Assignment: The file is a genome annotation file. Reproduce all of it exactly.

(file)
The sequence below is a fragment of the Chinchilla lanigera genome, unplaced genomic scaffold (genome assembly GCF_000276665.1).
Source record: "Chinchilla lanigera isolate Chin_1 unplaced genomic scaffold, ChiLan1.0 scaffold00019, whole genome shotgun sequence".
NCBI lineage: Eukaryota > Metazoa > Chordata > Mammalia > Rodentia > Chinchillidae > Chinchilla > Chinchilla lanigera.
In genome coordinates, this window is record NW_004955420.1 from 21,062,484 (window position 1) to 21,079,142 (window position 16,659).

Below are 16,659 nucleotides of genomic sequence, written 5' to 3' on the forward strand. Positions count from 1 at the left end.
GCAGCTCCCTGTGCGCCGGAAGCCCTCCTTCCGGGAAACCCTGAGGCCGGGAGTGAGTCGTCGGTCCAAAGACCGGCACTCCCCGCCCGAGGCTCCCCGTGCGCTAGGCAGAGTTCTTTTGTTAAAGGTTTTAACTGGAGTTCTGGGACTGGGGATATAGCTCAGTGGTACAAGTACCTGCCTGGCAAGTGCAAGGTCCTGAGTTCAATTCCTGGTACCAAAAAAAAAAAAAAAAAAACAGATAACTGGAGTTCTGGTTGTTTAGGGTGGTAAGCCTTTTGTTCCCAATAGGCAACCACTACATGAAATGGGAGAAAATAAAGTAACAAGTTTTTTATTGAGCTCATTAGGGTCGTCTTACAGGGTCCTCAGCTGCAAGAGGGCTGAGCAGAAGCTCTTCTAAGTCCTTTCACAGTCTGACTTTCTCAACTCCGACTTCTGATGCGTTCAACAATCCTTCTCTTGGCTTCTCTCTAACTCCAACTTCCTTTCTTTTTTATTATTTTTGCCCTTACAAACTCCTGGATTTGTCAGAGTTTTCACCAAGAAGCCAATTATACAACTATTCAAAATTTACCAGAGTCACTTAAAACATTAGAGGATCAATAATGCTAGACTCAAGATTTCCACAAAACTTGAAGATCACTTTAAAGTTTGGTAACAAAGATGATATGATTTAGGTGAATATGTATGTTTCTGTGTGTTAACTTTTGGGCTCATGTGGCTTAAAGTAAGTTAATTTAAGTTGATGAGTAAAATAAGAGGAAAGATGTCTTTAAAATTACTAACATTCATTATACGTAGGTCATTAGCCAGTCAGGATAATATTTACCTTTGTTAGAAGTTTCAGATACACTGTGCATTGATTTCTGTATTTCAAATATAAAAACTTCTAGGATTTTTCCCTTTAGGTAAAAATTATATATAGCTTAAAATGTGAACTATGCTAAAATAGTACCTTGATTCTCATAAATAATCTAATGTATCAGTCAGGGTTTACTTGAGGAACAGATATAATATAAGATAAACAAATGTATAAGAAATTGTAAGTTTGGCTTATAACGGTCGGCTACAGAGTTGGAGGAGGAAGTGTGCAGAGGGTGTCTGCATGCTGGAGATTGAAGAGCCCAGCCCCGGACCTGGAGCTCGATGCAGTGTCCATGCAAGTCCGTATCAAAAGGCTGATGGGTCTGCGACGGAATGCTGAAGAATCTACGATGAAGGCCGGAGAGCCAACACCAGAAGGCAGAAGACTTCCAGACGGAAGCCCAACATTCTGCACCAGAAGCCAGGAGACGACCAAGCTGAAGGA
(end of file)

The sequence below is a fragment of the Chinchilla lanigera genome, unplaced genomic scaffold (genome assembly GCF_000276665.1).
Source record: "Chinchilla lanigera isolate Chin_1 unplaced genomic scaffold, ChiLan1.0 scaffold00019, whole genome shotgun sequence".
NCBI lineage: Eukaryota > Metazoa > Chordata > Mammalia > Rodentia > Chinchillidae > Chinchilla > Chinchilla lanigera.
In genome coordinates, this window is record NW_004955420.1 from 21,062,484 (window position 1) to 21,079,142 (window position 16,659).

Below are 16,659 nucleotides of genomic sequence, written 5' to 3' on the forward strand. Positions count from 1 at the left end.
GCAGCTCCCTGTGCGCCGGAAGCCCTCCTTCCGGGAAACCCTGAGGCCGGGAGTGAGTCGTCGGTCCAAAGACCGGCACTCCCCGCCCGAGGCTCCCCGTGCGCTAGGCAGAGTTCTTTTGTTAAAGGTTTTAACTGGAGTTCTGGGACTGGGGATATAGCTCAGTGGTACAAGTACCTGCCTGGCAAGTGCAAGGTCCTGAGTTCAATTCCTGGTACCAAAAAAAAAAAAAAAAAAACAGATAACTGGAGTTCTGGTTGTTTAGGGTGGTAAGCCTTTTGTTCCCAATAGGCAACCACTACATGAAATGGGAGAAAATAAAGTAACAAGTTTTTTATTGAGCTCATTAGGGTCGTCTTACAGGGTCCTCAGCTGCAAGAGGGCTGAGCAGAAGCTCTTCTAAGTCCTTTCACAGTCTGACTTTCTCAACTCCGACTTCTGATGCGTTCAACAATCCTTCTCTTGGCTTCTCTCTAACTCCAACTTCCTTTCTTTTTTATTATTTTTGCCCTTACAAACTCCTGGATTTGTCAGAGTTTTCACCAAGAAGCCAATTATACAACTATTCAAAATTTACCAGAGTCACTTAAAACATTAGAGGATCAATAATGCTAGACTCAAGATTTCCACAAAACTTGAAGATCACTTTAAAGTTTGGTAACAAAGATGATATGATTTAGGTGAATATGTATGTTTCTGTGTGTTAACTTTTGGGCTCATGTGGCTTAAAGTAAGTTAATTTAAGTTGATGAGTAAAATAAGAGGAAAGATGTCTTTAAAATTACTAACATTCATTATACGTAGGTCATTAGCCAGTCAGGATAATATTTACCTTTGTTAGAAGTTTCAGATACACTGTGCATTGATTTCTGTATTTCAAATATAAAAACTTCTAGGATTTTTCCCTTTAGGTAAAAATTATATATAGCTTAAAATGTGAACTATGCTAAAATAGTACCTTGATTCTCATAAATAATCTAATGTATCAGTCAGGGTTTACTTGAGGAACAGATATAATATAAGATAAACAAATGTATAAGAAATTGTAAGTTTGGCTTATAACGGTCGGCTACAGAGTTGGAGGAGGAAGTGTGCAGAGGGTGTCTGCATGCTGGAGATTGAAGAGCCCAGCCCCGGACCTGGAGCTCGATGCAGTGTCCATGCAAGTCCGTATCAAAAGGCTGATGGGTCTGCGACGGAATGCTGAAGAATCTACGATGAAGGCCGGAGAGCCAACACCAGAAGGCAGAAGACTTCCAGACGGAAGCCCAACATTCTGCACCAGAAGCCAGGAGACGACCAAGCTGAAGGA